There’s absolutely nowhere here that’s been spared.
Street after street it’s the same – shattered buildings and bomb craters.
And it’s been under attack since day one of this invasion.
The people here survive on handouts. There’s no power or running water.
Most have left and those staying only come up from their basements when the shelling stops. They are terrified and desperate.
Valentina, 82, leads me back down into the darkness. This damp and cold place has been home for more than two months.
There’s no light except for a torch to guide her path. How she finds her feet day after day without tripping on the uneven ground I do not know.
As she lifts the curtain she becomes embarrassed, later telling me she doesn’t want to show me where she sleeps because she’s not had a chance to tidy up.
There’s a makeshift bed in the corner and a few possessions scattered around.
More than 20 people are living in this cramped space but even here there’s hope.
Lyubana, another of the subterranean residents, says that she believes Ukraine’s forces will win what she sees as a fight of good against evil.
“No, I believe we are not forgotten and I think we have to do our best to survive. I don’t feel that we’ve been abandoned – I believe that everything will be ok,” she said.
What they have to eat is carefully stored in a shopping trolley.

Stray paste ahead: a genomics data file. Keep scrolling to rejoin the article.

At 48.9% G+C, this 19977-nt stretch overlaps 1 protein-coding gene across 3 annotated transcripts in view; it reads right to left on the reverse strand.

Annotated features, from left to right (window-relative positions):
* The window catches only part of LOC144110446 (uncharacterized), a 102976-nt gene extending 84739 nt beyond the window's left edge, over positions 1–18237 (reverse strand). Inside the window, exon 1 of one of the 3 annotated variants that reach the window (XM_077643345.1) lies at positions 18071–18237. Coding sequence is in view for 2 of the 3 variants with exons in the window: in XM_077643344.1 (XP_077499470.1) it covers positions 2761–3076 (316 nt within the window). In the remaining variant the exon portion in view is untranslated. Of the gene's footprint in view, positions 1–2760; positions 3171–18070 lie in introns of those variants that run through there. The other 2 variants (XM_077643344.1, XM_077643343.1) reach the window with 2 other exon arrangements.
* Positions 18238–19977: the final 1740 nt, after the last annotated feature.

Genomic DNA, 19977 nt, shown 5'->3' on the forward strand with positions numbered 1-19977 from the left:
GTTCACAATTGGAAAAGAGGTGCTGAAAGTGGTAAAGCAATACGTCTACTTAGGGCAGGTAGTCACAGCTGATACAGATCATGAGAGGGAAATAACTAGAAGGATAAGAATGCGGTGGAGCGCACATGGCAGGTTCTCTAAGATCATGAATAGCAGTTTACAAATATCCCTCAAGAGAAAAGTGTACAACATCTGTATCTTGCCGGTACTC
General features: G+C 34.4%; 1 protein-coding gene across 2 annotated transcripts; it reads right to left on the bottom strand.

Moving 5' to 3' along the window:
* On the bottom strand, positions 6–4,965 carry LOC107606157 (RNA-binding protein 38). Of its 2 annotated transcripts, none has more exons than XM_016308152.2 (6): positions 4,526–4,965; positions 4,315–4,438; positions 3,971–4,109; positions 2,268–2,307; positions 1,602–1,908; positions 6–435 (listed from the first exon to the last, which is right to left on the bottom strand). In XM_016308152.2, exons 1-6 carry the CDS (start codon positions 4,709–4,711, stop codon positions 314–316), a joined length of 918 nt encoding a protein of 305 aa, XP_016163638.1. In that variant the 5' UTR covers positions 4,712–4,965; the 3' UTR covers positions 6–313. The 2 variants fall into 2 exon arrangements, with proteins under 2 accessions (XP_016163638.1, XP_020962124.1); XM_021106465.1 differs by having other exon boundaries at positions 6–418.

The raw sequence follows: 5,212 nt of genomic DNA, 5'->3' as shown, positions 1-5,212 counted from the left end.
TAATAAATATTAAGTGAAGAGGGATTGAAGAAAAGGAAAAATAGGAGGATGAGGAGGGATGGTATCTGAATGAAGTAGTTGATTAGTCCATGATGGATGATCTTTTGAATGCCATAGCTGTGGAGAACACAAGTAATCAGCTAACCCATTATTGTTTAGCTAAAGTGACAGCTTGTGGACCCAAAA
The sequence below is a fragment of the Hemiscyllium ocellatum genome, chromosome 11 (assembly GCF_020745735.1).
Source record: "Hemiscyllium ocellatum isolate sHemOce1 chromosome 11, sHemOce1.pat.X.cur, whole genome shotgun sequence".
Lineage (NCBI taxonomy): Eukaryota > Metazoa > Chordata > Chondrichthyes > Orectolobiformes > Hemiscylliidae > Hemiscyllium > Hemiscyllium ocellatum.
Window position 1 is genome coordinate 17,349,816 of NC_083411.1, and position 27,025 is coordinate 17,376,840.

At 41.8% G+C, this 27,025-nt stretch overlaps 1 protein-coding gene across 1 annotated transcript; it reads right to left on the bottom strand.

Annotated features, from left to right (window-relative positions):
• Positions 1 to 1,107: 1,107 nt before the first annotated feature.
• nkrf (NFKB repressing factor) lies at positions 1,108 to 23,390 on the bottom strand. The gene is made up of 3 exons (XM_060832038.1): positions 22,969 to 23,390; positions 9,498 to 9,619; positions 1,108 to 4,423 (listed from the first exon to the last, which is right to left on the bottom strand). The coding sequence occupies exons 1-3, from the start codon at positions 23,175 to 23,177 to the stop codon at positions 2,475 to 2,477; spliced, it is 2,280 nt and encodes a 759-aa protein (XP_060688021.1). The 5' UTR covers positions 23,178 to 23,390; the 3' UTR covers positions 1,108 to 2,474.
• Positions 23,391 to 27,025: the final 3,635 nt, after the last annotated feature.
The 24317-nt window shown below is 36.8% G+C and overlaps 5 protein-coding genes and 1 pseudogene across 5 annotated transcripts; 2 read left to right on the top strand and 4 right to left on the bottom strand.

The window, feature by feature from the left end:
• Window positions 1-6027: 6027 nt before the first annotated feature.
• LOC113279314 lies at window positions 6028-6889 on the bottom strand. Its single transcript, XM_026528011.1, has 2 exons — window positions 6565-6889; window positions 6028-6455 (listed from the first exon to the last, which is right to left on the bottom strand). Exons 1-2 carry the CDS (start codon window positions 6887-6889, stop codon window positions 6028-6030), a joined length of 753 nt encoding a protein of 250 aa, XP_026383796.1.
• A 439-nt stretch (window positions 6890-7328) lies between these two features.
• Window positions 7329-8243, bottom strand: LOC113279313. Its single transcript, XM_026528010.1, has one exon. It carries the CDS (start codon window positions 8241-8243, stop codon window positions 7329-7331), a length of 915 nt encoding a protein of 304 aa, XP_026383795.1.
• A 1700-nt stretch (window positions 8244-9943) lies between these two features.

And you might think a city would give up in the face of all this but the resilience here is staggering.
At the main police station the Ukrainian flag still flies proudly.
This building has been targeted again and again but the resistance remains strong.
The Chief of Police for the Luhansk region, Oleh Hryhorov, takes me up to the second floor to see the damage.
He wants the world to understand what Russia is doing to his country.
Despite being devastated by an air strike they are still operational and carrying out what is now mostly a humanitarian mission.
“Our job in this region is for the people. We get food, help with medicine and evacuation, this is now the task of the police, helping the people – it’s also dangerous work”, he said.
Everyone in this city is struggling in the face of unrelenting savagery.
As we visit the only working hospital the sound of fighting gets closer.
Inside the medics do what they can. They’re treating the war wounded and routine emergencies.
People don’t stop getting sick because there’s shooting outside.
All of the patients are treated in the corridors, away from the windows which have been blown out by shells. This hospital’s been attacked more than 20 times.
Lyubov Pavlivna is recovering from shrapnel wounds but she’s defiant and has this message for Vladimir Putin.
“I want them to die. I want those bastards to not even be nearby. They’re destroying not only our young guys but they are also sending their own to die – I wish death to him (Putin) and all of those around him”, she said.
But after we’d left, we received terrible news from medics.
The hospital had been shelled again.
It is another reminder of the brutal nature of Russia’s war where the innocent are all too often the victims.
And people here fear this indiscriminate violence will only get worse.